34 Yolo: The Yolo Emergency Communications Agency has implemented their Emergency Rule Stage 3 for suspending pre-arrival instructions to attempt to respond to the increased 911 medical-aid requests. Sutter Davis and Woodland Memorial have both activated internal surge plans, and are holding admits in the ED. AMR Yolo is reporting significant delays at the ERs, and are unable to staff additional units due to sick calls.

35 Yuba: Rideout is reporting a significant staffing crisis due to sick call-ins. The HERT team has set up surge tents in the parking lot to receive/triage patients. However, ambulance personnel are reporting that there are no nurses staffing the triage area, and there are three ambulances waiting outside for more than an hour.

36 In response to overwhelming numbers of local requests from MHOACs, Public Health Departments, ambulances, and hospitals; S-SV has been in contact with EMSA and the RDMHSs in Region III and Region IV regarding ambulance mutual-aid, and no additional resources are available at this time.

37 Since outside resources are unavailable, each operational area must determine how to continue to support the 911 system with the current local resources.







44 Its a tool…not a policy Once reviewed, and signed by the MHOAC or EMS Agency Medical Director it becomes an Emergency Policy and Protocol EMERGENCY Policy and Protocol

45 In response to this Pandemic Outbreak, the EMS Agency staff has met, and would like to present their proposal to the Health Officers to get feedback and consensus.

46 We are going to review those proposals in two segments: –Public Access Changes, and –Field Protocol Changes Following each segment, there will be a time for open discussion.


48 Public Access Number/ Website Scheduled Transport Center Altered 911/EMD triage

49 By establishing a Scheduled Transport Center the stress on the 911 system will be significantly decreased, and will allow dispatchers to manage a higher call volume and improve call turn-around times.

50 Activating this separate center will allow the Transport Center staff to explore all the alternatives for the transportation needs of the calling party.

51 The Scheduled Transport Center is designed to coordinate all medical transportation requests from all system access points including: hospitals, health facilities, Public Access Number, 911, and the field.

52 The Scheduled Transport Center responsibilities include: Augmenting medical transportation with alternative vehicles: buses, taxis, etc. Developing and implementing a medical transportation scheduling process Working with Control Facilities to coordinate the destinations of all transport resources including those to possible Alternate Care Sites, clinics, etc.

53 Direct the patient to use this transportation resource to seek medical attention YES Does the patient have access to public transportation? NO Does the patient have friends/family that can transport them? NO Does the patient have their own vehicle? For Ambulatory Patients YES NO Schedule transport service (taxi, bus, or BLS transport)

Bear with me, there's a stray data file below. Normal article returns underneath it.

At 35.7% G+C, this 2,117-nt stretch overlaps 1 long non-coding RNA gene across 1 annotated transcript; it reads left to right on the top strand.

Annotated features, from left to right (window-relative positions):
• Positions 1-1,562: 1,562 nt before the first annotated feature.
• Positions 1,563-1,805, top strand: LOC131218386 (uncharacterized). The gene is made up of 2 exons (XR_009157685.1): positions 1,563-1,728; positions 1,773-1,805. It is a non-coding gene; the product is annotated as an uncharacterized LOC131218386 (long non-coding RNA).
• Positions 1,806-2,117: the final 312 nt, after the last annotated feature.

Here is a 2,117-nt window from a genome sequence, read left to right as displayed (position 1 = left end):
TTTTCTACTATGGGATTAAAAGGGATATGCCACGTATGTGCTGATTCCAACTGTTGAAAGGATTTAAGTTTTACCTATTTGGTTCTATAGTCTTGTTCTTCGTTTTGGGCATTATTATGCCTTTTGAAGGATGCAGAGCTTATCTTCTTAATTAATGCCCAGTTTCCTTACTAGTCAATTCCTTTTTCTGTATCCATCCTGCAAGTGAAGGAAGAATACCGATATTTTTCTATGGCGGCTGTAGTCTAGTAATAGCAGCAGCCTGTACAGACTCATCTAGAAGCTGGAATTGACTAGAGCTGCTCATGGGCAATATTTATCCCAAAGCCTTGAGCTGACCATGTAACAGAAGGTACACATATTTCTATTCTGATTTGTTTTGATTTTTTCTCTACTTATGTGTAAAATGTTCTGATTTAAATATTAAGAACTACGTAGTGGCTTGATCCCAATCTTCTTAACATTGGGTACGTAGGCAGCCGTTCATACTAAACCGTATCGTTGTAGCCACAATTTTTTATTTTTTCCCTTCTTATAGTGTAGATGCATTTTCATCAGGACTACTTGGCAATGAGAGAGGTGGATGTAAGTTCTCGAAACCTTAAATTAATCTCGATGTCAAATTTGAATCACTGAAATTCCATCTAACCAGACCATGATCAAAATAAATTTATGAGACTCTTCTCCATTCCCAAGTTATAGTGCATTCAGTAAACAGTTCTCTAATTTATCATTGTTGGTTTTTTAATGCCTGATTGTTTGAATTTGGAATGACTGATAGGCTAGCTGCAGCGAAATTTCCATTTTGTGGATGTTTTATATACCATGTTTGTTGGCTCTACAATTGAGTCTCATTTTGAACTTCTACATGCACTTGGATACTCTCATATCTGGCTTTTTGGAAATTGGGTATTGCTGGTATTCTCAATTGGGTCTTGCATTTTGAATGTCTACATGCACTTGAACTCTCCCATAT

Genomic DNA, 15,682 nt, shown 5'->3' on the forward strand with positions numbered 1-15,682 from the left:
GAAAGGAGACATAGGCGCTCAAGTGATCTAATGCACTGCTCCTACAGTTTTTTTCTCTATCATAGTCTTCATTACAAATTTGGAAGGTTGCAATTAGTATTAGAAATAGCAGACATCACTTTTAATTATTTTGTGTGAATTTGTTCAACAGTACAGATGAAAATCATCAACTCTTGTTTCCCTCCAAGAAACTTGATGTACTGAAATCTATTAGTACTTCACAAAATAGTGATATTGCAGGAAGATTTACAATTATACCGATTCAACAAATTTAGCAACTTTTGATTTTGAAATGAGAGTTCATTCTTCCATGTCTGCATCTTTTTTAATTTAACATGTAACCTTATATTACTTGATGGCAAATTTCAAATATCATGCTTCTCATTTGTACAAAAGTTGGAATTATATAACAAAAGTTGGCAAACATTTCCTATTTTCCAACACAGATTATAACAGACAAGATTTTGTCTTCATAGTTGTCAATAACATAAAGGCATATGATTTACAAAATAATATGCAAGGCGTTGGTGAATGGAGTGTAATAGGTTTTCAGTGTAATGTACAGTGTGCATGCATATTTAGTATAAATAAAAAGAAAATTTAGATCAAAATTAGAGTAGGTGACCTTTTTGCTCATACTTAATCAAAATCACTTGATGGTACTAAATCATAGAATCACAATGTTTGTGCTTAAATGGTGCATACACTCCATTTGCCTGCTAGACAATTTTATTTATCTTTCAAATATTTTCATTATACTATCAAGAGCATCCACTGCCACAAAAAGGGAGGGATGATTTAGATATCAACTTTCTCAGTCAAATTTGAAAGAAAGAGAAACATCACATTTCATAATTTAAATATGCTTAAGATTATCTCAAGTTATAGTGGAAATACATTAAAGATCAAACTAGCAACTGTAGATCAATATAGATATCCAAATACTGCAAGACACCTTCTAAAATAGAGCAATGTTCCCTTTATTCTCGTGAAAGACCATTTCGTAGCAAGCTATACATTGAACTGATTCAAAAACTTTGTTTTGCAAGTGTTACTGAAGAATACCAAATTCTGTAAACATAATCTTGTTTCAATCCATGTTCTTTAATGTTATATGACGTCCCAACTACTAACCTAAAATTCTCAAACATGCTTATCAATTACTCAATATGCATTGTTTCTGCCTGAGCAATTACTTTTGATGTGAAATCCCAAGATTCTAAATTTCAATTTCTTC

54 Schedule wheelchair transport Schedule BLS transport NO Is patient able to sit in a wheelchair For Non-Ambulatory Patients YES

55 Two way radio communication between the: Public Access Number 911


57 Creating a Public Access Number would greatly relieve the stress on the 911 system by referring the public to the appropriate resources without having to call 911 and utilize emergency responders unnecessarily.

58 In July 2000, the Federal Communications Commission (FCC) reserved the 211 dialing code for community information and referral services. The FCC intended the 211 code as an easy-to- remember and universally recognizable number that would enable a critical connection between individuals and families in need and the appropriate community-based organizations and government agencies.

59 211 as an option. The 211 centers referral specialists: interview callers, access databases of resources available from private and public health and human service agencies, match the callers needs to available resources, and link or refer them directly to an agency or organization that can help.

60 During a disaster or emergency activation, call- takers for the Public Access Number should be trained to triage calls in a similar fashion as 911 call-takers. Consideration should be given to staffing the call center with Registered Nurses.

61 Obtain: Incident Location Call back number Patient age Level of Consciousness Status of breathing Chief Complaint Obtain: Incident Location Call back number Patient age Level of Consciousness Status of breathing Chief Complaint Call Taker 211 or Other Public Access Number

62 If a call comes into the Public Access Number that is a medical emergency, the call taker will Instruct the caller to Hang up and call 911

63 At home care Higher level of care No medical need Assess the level of medical need Provide Paramedic Response Medical Emergency? Caller instructed to call 911

64 If it is determined that the caller has only minor medical care needs, they may be: Given self care or family care instructions Directed to sources of health information on the internet

65 Examples of medical web support include: CDC.Gov (Centers for Disease Control) (CDPH), and Local Public Health Department websites

66 If it is determined that the caller needs to be seen by a medical practitioner they should be assessed for their ability to obtain necessary transportation. If the patient is unable to transport themselves or have family transport them to their personal physician, they should be transferred to the Scheduled Call Center.

67 If it is determined that the caller has no medical need, they may be: Transferred to other social or public service call center, Referred to other public information websites, Referred to appropriate agency or county services.


69 Discontinue Use of Emergency Medical Dispatching (EMD) Procedures Discontinue Use of Pre-Arrival Instructions (PAI) Implement Altered Triage Algorithm

70 This triage system will use the following categories to rank patients according to severity of need: requires immediate medical intervention needs medical attention, however, the response can be somewhat delayed. May be assisted with self-care or system resources other than 911 medical resources. Needs non-medical community services.